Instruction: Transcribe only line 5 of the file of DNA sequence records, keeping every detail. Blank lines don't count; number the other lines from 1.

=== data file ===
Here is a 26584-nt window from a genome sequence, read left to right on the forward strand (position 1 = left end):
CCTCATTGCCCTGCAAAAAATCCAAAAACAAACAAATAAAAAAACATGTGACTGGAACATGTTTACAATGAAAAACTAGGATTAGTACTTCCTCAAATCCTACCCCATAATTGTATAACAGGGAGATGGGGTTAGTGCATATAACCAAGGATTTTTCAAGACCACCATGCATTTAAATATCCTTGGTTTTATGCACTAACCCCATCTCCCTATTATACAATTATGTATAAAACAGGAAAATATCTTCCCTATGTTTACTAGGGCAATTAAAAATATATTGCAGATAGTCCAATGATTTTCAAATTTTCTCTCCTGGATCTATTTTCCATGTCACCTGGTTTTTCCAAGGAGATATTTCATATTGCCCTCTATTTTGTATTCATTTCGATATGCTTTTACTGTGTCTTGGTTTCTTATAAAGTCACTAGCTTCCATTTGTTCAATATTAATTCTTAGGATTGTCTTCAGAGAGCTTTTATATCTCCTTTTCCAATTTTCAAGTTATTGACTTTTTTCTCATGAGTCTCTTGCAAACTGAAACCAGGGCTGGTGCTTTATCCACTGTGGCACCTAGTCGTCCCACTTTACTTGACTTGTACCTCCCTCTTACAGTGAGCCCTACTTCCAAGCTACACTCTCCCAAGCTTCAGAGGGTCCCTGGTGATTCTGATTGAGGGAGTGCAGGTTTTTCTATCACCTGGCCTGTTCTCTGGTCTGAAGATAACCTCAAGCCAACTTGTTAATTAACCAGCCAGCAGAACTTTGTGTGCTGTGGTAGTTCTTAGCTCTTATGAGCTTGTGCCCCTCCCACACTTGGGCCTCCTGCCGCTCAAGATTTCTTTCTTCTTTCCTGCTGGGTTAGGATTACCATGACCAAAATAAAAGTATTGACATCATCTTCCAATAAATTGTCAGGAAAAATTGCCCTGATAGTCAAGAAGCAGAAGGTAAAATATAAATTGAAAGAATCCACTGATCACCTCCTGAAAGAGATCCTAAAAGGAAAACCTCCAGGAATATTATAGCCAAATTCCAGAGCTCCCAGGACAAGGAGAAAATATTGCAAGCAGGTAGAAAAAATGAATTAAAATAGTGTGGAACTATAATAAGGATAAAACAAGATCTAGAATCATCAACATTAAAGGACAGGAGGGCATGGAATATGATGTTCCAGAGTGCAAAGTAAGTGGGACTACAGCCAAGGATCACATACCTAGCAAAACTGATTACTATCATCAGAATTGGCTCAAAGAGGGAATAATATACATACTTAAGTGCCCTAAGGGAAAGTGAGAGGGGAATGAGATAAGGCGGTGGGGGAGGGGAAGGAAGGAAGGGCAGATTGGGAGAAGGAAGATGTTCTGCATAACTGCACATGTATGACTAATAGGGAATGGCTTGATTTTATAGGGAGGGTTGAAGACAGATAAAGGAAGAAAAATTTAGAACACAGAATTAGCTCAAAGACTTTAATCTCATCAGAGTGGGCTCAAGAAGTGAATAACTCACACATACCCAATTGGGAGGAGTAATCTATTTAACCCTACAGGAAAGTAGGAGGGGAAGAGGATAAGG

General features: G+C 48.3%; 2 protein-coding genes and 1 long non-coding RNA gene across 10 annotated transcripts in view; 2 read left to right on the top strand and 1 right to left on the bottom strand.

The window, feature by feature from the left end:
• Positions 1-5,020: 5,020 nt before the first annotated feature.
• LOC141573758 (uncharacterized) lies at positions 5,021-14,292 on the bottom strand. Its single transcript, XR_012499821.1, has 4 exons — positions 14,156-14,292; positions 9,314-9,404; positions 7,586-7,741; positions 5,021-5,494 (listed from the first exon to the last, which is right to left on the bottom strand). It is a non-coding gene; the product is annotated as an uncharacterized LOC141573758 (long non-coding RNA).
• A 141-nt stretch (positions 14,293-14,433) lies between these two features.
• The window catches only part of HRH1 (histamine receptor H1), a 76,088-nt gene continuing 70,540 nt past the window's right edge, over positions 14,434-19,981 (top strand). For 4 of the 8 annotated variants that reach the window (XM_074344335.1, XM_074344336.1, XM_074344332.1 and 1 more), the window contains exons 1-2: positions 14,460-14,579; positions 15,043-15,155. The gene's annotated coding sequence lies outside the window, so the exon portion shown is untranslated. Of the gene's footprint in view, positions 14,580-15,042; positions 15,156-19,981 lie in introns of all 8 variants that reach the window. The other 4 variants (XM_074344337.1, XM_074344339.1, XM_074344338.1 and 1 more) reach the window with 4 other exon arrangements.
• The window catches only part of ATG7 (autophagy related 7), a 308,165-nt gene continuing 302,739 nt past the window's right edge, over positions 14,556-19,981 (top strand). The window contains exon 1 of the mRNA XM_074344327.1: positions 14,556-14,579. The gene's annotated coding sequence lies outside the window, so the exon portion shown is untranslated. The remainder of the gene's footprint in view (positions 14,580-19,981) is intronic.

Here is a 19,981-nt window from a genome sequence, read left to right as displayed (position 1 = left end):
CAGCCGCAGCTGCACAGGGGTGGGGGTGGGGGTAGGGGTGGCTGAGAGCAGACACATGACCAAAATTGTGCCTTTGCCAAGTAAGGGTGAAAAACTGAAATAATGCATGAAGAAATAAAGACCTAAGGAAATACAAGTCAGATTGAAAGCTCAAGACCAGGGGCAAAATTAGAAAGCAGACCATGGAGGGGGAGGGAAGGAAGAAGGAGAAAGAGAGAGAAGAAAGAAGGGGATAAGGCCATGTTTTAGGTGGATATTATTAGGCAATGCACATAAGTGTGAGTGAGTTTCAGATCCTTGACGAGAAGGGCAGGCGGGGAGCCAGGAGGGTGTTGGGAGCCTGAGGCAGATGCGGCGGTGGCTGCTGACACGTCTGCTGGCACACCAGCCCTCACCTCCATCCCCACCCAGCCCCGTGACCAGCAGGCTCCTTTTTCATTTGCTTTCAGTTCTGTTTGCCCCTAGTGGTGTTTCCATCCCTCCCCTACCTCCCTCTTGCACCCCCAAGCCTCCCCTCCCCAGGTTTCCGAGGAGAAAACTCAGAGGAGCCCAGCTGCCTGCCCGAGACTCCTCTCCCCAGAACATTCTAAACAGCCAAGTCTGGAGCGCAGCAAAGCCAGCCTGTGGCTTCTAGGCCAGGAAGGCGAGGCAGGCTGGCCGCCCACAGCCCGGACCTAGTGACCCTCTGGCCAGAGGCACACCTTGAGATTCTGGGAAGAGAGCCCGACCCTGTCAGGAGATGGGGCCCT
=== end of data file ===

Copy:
• Positions 1-5,020: 5,020 nt before the first annotated feature.